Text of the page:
According to another embodiment, the bus interface unit may comprise a first bus controller and a second bus controller. The first bus controller is coupled to receive a first request across a first bus from a first bus agent, whereas the second bus controller may be coupled to receive a second request across a second bus from a second bus agent. The first request is preferably to a modified cache line within the second bus agent, while the second request is preferably to a modified cache line within the first bus agent. The arbiter may be coupled to the first bus controller and the second bus controller to allow completion of a transaction originating from the first request, and to allow completion of a snoop request cycle originating from the second bus agent before granting mastership to the second bus.
The arbiter may include a state machine which gives priority of mastership to the first bus over that of the second bus. The priority can be either fixed or can change. If the priority changes, the algorithm used to change that priority can include, for example, a round-robin scheme.
According to yet another embodiment, a computer may be provided. The computer includes an arbiter coupled to maintain mastership of the first bus such that the first bus can complete a response to the first request and can complete a snoop request issued from a second bus agent to the cache memory of the first bus agent for allowing the second request to be issued across the second bus. A peripheral device may be included with the computer. The peripheral device is adapted for communication with the first and second buses, and is coupled upon a printed circuit board separate from another printed circuit board upon which the arbiter and/or processor is coupled. The arbiter may issue the snoop request across the first bus to the cache memory of the first bus agent before a snoop request is issued across the second bus to the cache memory of the second bus agent. The arbiter may issue a defer signal to the second bus agent to defer the second request across the second bus such that the second request is serviced after a snoop request is issued across the second bus. The peripheral device can include any device connected to a peripheral bus separate and distinct from the processor bus. Examples of such peripheral devices include a hard drive controller, a keyboard controller, a display controller, or a printer controller. The hard drive controller, keyboard controller, display controller, and printer controller operably links the peripheral bus and signals therein to respective mass storage devices, a keyboard, a display, and a printer.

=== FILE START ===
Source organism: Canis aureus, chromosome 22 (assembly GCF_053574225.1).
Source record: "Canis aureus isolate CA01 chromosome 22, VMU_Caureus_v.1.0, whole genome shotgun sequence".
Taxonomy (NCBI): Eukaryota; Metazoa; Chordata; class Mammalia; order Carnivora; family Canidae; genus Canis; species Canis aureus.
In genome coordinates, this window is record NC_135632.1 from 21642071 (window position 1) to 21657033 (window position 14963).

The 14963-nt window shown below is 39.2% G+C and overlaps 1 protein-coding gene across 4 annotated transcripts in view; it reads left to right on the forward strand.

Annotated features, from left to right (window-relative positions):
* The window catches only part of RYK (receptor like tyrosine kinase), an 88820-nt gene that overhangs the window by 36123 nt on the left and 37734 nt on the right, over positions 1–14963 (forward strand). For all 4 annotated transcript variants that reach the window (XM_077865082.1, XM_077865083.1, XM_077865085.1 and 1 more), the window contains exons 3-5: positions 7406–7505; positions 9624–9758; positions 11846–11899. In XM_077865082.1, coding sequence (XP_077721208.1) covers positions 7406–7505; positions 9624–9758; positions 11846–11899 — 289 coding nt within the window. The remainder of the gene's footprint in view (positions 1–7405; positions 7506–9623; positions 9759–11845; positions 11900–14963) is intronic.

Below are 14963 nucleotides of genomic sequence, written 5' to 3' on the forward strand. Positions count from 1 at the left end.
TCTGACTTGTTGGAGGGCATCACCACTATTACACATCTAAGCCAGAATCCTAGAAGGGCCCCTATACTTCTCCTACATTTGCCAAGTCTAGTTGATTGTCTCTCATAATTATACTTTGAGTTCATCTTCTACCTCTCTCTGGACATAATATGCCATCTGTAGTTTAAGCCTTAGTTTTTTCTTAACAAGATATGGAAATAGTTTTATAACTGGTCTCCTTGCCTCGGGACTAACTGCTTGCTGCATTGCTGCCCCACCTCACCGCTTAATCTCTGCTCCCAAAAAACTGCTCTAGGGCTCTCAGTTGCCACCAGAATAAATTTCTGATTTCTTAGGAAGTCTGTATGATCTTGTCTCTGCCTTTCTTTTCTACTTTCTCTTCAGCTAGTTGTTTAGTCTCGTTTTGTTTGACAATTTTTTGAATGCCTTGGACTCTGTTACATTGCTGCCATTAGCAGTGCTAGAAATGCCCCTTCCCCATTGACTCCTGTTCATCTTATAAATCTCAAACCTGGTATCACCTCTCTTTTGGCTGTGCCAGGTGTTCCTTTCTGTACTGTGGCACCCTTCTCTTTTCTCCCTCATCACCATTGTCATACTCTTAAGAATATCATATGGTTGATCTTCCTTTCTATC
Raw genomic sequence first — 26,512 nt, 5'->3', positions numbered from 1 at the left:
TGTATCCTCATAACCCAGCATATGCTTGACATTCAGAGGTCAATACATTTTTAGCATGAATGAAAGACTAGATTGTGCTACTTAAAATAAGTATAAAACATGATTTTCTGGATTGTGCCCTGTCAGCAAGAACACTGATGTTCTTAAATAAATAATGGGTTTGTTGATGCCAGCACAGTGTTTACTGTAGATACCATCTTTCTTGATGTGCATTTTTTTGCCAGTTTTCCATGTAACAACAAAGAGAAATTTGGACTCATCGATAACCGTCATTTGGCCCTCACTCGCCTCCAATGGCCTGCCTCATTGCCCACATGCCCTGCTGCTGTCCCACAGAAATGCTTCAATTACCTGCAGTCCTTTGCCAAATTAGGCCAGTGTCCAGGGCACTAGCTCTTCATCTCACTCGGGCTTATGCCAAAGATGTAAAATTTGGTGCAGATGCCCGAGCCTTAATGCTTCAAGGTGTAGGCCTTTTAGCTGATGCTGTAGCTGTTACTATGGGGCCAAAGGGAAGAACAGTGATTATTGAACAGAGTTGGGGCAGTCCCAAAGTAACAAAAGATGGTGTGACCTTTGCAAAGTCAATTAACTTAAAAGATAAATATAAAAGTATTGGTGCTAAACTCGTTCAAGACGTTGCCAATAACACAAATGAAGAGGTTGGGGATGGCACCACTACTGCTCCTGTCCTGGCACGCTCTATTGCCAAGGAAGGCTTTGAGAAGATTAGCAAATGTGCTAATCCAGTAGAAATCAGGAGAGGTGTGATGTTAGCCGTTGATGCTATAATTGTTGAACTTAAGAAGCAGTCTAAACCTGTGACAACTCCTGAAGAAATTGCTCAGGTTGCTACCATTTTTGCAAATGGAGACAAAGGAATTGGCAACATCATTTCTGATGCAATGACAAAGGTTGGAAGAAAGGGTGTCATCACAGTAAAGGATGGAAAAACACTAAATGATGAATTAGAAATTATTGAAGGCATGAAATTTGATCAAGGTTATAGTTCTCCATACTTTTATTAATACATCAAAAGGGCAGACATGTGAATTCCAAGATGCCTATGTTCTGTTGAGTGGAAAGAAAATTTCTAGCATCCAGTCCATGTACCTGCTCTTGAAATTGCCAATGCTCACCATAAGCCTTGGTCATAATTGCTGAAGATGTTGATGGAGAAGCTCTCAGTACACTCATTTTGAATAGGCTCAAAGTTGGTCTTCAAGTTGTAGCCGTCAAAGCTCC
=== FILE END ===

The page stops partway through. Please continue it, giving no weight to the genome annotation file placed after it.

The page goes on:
According to another embodiment, a computer is provided having a peripheral controller means arranged upon a first printed circuit board. A first and second bus agent means are coupled to a second printed circuit board separate from the first printed circuit board and further coupled to respective first and second buses. Means are provided for granting mastership of the first bus to allow a transaction from the first bus agent and the snooping cycle to occur across the first bus before granting mastership to the second bus.
According to yet another embodiment, a method is provided for orchestrating transactions across a bus within a multi-processor system. The method includes dispatching a request cycle from a first bus agent across the first bus to a modified address within a second bus agent. Thereafter, a request cycle from the second bus agent across a second bus is deferred. The deferred request cycle is preferably one which addresses a modified address within the first bus agent. A first snoop cycle dispatched across the first bus to the first bus agent is serviced before retrying the deferred request cycle.
Other objects and advantages of the invention will become apparent upon reading the following detailed description and upon reference to the accompanying drawings in which:
FIG. 1 is a timing diagram of a normal request on a first bus and associated snoop transaction on a second bus contending with a normal request on a second bus and associated snoop transaction on the first bus, when one or both snoop transactions produce a hit modified signal;